The good news is that CNet quotes the BBC saying "1080p25 uses less capacity than 1080i25 and less capacity than 1080p50 ... There is no 24p in the Freeview HD system. It's not practical to switch between 25p and 24p on programme boundaries as this would cause displays to get upset." and says that the BBC has ruled out 720p completely.
So, all programmes will be 25 frames per second, 1,920x1080-pixel, with interleaved scanning used for live and studio events and progressive used for drama and films.
This is good news, as this will double the resolution on Freeview HD to five times that of analogue and Freeview. This is a much easier sales message than 2.5 times of 720-line and puts it on par with Freesat HD.
On the matter of 720i, that the original Ofcom consulation on DVB-T2 asked Question 17: do you agree with the proposal that HD broadcasting on the DTT platform should use the more efficient progressive format,rather than the interlaced format?, but with the annex listing 720p and 1080i.
Under the "720p 1080p 1080i" scheme, "normal telly" is 576i25, with 25 frames a second, but 50 fields of interlaced picture, effectively at 720x288.
Mark A: SD signals have 576 lines per frame, interlaced.
Public Service channels - the old analogue channels - are required to use 720 pixels per line, the same as usually used on DVDs. Commercial channels are allowed to reduce this to 706 or 544 pixels per line. Many of ITV's secondary channels use the lowest pixel counts even for widescreen pictures, which were really intended for use when broadcasting 4:3 pictures (544 pixels is roughly 3/4 of 720 - a 4:3 picture is 3/4 the width of a 16:9 widescreen).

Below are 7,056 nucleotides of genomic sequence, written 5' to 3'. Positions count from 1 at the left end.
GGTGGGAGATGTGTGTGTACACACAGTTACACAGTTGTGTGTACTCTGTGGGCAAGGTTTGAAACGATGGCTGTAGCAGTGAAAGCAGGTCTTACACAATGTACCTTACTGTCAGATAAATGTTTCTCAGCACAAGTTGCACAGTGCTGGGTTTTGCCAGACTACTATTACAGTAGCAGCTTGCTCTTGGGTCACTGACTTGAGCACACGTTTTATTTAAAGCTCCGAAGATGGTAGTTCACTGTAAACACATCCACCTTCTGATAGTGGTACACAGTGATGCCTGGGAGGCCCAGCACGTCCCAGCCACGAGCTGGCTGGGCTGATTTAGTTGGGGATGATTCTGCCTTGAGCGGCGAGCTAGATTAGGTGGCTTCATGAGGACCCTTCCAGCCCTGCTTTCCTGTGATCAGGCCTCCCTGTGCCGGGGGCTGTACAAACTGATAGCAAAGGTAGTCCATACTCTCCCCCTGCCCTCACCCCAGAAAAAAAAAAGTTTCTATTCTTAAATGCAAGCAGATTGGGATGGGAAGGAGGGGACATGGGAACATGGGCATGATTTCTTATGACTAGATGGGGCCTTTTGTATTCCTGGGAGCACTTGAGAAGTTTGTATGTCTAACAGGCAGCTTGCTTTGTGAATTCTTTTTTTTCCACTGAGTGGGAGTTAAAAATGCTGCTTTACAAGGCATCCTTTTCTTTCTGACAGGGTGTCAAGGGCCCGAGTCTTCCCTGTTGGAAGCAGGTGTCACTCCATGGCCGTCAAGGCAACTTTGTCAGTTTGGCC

These pixels are not square. A widescreen TV has a ratio of 16:9 or 1.78:1. 720x576 is a ratio of 1.25:1. The pixels are therefore 1.42 times wider than they are tall, or 0.7 times as tall as they are wide. This is the 'Kell factor'. A 544x576 pixel widescreen picture has a 0.525 Kell factor.
Freeview HD is using 1080 lines per frame. Most broadcasters are using square pixels, 1920 pixels per line, but the BBC are sticking with a 'Kell factor' of 0.7 and using 1440x1080 (interlaced), which substantially reduces the bitrate needed.